Willrich, Michael. Pox: An American History. New York: Penguin Press, 2011.
This book has a lot of great information on the history of public health, and in that, often devastating disregard for public health and safety in medicine. The book also discusses bioethics and topics relating to bioethics, like vaccination and individual liberty versus social good and public health. This book analyzes these issues through a social, rather than a medical, lens, making it a good read for those who want to learn about medical history but don’t have much interest in biology or medicine. The book is also very easily readable and well organized.

"The Deadly Virus: The Influenza Epidemic of 1918." National Archives and Records Administration. National Archives and Records Administration, n.d. Web. 02 Feb. 2017.
This is a very good compilation of primary source documents from 1918. The collection of letters, memos, and photographs helps to paint a picture of 1918 and lends to better understanding of how the epidemic impacted real people’s lives. The variety of materials also helps to put facts about the 1918 Flu Epidemic in the context of various people’s lives, jobs, and creations. This source is not biased in any way and seems to have the sole goal of bringing these resources to the light of the public and informing them about this devastating and often overlooked period of history.

Boylston, Zabdiel. “An Historical Account of the Small-pox Inoculated in New England, upon All Sorts of Persons, Whites, Blacks, and of All Ages and Constitutions: With Some Account of the Nature of the Infection in the Natural and Inoculated Way, and Their Different Effects on Human Bodies: With Some Short Directions to the Unexperienced in This Method of Practice / Humbly Dedicated to Her Royal Highness the Princess of Wales.” 1730. S. Gerrish in Cornhil, T. Hancock at the Bible and Three Crowns in Annstreet. Harvard University Library, Cambridge, MA.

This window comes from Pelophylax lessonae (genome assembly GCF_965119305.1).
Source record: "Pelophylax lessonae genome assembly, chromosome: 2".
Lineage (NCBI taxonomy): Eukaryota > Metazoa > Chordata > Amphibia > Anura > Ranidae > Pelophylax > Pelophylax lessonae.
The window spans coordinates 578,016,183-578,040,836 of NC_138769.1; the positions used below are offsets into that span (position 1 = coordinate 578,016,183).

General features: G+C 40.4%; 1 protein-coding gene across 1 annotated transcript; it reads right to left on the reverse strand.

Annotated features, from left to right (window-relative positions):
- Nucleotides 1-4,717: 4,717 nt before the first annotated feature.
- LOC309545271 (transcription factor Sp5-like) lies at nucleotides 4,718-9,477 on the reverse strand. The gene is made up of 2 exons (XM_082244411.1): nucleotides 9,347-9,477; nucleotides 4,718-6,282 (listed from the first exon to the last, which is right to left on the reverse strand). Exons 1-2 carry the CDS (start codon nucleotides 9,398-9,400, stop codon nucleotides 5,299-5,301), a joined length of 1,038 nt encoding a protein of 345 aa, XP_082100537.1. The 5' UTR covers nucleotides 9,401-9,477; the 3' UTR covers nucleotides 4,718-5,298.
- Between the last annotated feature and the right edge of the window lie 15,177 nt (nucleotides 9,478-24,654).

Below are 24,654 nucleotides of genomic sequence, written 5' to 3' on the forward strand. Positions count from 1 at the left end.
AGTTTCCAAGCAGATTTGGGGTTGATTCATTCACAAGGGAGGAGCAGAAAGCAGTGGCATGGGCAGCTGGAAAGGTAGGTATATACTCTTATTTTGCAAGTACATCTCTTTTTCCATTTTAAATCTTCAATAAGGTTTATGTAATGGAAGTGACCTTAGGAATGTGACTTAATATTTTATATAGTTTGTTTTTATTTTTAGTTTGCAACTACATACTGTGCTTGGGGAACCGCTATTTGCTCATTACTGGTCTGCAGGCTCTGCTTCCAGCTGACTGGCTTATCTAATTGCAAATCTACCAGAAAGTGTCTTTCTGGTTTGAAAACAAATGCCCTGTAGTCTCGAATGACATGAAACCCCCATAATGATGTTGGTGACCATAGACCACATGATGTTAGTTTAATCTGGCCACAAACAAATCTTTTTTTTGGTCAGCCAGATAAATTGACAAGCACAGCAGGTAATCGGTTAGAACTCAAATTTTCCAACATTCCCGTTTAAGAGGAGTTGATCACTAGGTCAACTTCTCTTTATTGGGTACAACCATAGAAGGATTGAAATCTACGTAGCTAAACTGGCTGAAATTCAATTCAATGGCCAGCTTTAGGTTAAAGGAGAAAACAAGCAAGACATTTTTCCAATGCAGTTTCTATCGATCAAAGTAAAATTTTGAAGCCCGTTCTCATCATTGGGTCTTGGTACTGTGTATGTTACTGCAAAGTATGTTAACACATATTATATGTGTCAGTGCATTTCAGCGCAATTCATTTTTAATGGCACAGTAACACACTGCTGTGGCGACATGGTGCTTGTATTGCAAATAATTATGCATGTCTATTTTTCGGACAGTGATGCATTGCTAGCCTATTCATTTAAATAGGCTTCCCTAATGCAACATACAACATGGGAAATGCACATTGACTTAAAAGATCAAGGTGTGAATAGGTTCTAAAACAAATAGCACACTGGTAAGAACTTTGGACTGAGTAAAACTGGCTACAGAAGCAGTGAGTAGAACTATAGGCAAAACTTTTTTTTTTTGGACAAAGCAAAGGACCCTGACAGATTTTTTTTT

This is a primary source document. It is Zabdiel Boylston’s account of the Smallpox Distemper and is addressed to the Princess of Wales. Though it is about a different epidemic than influenza, it details first-person accounts of some of the first inoculations that were performed in the United States. To understand all of the implications of the 1918 Influenza Epidemic, we must consider the history of epidemics in the coutnry and how the public and medical professionals have treated them. Debates on inoculation were long and varied during the Smallpox Epidemic. Vaccination was considered a social boon during the 1918 Influenza Epidemic.

Massey, Edmund. “A Sermon Against the Dangerous and Sinful Practice of Inoculation.” Speech,  St. Andrew’s Holborn, July 8, 1722.
This is another primary source document from the era of the 1722 smallpox epidemic. It quotes the Christian Bible and bases its anti-vaccination arguments on religion and Biblical references. Though this sources predates the 1918 Flu Epidemic, some of the controversy of vaccination that is expressed in this source is also expressed in literature from the 1918 Influenza Epidemic and modern conversations about the safety of vaccination. This is an important document to consider when one looks at the history of epidemics and medicine in the United States.